F1 chiefs have been meeting with the FIA in Monaco this week to discuss a new raft of cost cutting — but with smaller teams showing you can perform well on a budget does anything really have to change?
The days of the manufacturer might ruling Formula One are long gone and this year is more open than ever with five different teams — McLaren, Ferrari, Red Bull, Mercedes and Williams — taking wins in the first six races and eight of the 12 teams well into double figure points already.
In such a competitive season, it would be easy to believe the midfield runners are in the ascendency, benefitting from the change in tyre regulations and the ban on expensive blown diffuser developments to make a break towards the front-runners.
But off the track, it has been alleged that the business strength of some teams is not as stable as the sport would like it to be — and the words 'cost cutting' have re-appeared.
It is now more than 10 years since teams were regularly dropping off the grid or changing hands as incessant testing and high engine costs made running costs astronomical.
The Prost F1 team went bankrupt at the end of 2001; the Arrows team, which still ranks 10th on the list of most race starts, dropped out midway through the 2002 season; Jordan changed hands four times before settling down as Force India; and after a much publicised and sometimes publically desperate struggle to keep his team alive, Minardi owner Paul Stoddart secured a last-gasp deal with Red Bull to turn it into Toro Rosso, a plan engineered by the sport's bosses to stem criticism that off-track politics was taking focus off the racing.
In recent years, the business end of Formula One seems to have become a lot more, well, business-like.
Sure, there has been some fallings out and disagreements when future revenue streams are discussed, and FOTA has lost a number of members, but there does seem to be a genuine understanding that the kind of scenes witnessed back in the Minardi days should not be a part of the latest era in the sport.
There are now, however, some big issues starting to bubble.
The arrival of the three new teams back in 2010 put the field back up to 24 cars and the hope was that by now those teams would have stepped in to create a tight midfield group. Instead, almost two-and-a-half seasons on, none have broken through and two have already changed owners once.
Force India boss Vijay Mallya faced some testing questions in Monaco about the future of his team. Despite recent rumours of unpaid salaries, he insisted: "there has been a significant capital infusion at the end of 2011, another significant capital infusion from the Sahara Group is due in 2012 and going beyond to 2013." His words, however, appeared more defensive than positive.
Toro Rosso has now been openly for sale to any realistic bidder for quite some time; Williams, despite Venezuela's PDVSA money, is still in keen search for more sponsors; and even Lotus, who are appearing as regular front-runners this year, have been forced to deny financial concerns after rumours about the sale of Lotus Cars.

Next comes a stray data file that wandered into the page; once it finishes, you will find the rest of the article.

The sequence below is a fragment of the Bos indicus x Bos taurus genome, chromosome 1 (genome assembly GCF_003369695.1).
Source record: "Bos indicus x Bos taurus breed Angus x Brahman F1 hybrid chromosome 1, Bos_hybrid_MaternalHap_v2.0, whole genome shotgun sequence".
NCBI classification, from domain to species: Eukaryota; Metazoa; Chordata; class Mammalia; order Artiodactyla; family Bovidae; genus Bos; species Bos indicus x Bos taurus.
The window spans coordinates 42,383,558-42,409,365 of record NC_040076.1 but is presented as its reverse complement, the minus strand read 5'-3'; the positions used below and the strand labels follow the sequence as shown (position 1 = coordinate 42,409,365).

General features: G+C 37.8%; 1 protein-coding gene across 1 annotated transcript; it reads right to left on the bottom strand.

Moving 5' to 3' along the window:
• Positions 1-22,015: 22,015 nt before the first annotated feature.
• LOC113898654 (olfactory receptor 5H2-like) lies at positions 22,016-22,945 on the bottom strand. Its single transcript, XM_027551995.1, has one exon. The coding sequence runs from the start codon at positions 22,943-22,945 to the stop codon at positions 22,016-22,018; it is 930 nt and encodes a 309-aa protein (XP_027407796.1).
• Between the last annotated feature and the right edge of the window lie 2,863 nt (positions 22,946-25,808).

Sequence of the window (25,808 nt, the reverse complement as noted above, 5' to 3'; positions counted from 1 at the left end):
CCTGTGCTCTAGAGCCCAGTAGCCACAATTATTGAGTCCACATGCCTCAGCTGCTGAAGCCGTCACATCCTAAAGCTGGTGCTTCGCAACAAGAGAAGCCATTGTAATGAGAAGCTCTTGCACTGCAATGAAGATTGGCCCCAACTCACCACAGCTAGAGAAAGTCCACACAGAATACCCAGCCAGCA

Which is why it is crucial the FIA steps in to take control.
In football, clubs have been able to spend their way to success, with Manchester City winning the Premier League thanks to huge Abu Dhabi investment budget and Chelsea's Russian money helping to win the Champions League. Other teams — some once great names - have plunged into obscurity because they don't have the financial benefactor to keep up with the unrealistic values to which the game is played.
UEFA has introduced 'Financial Fair Play' regulations to try to stop the practice, having become concerned that it not only creates unfair competition but also threatens the future of the top clubs as they get further and further into debt.
It has not been easy to implement — despite backing from the majority of football club owners — and a similar approach will not be easy to introduce into Formula One.
But with pressure to bring back in-season testing and the threat that the development cost of new regulation engines for 2014 will be passed down the line to the teams, surely it is time to at least try to make a new model succeed.
Max Mosley's original budget cap idea was blown out the water, but the dampened down Resource Restriction Agreement has also struggled because it was a gentleman's agreement that is impossible to police.
"There's been some good progress in the last few months," Mercedes boss Ross Brawn said last week. "The FIA are now becoming more and more involved in cost-cutting initiatives for the future and I think ultimately that's who we have to rely on to police the measures."
Red Bull and Ferrari are understood to be opposed to a budget cap while McLaren and Mercedes will certainly not voluntarily push their spending to a lower level if others do not.
But the teams can still get proposed changes — including more influence from the FIA - voted through for 2013 by a majority as long as it is done by June 30th. And for some, that could be critical.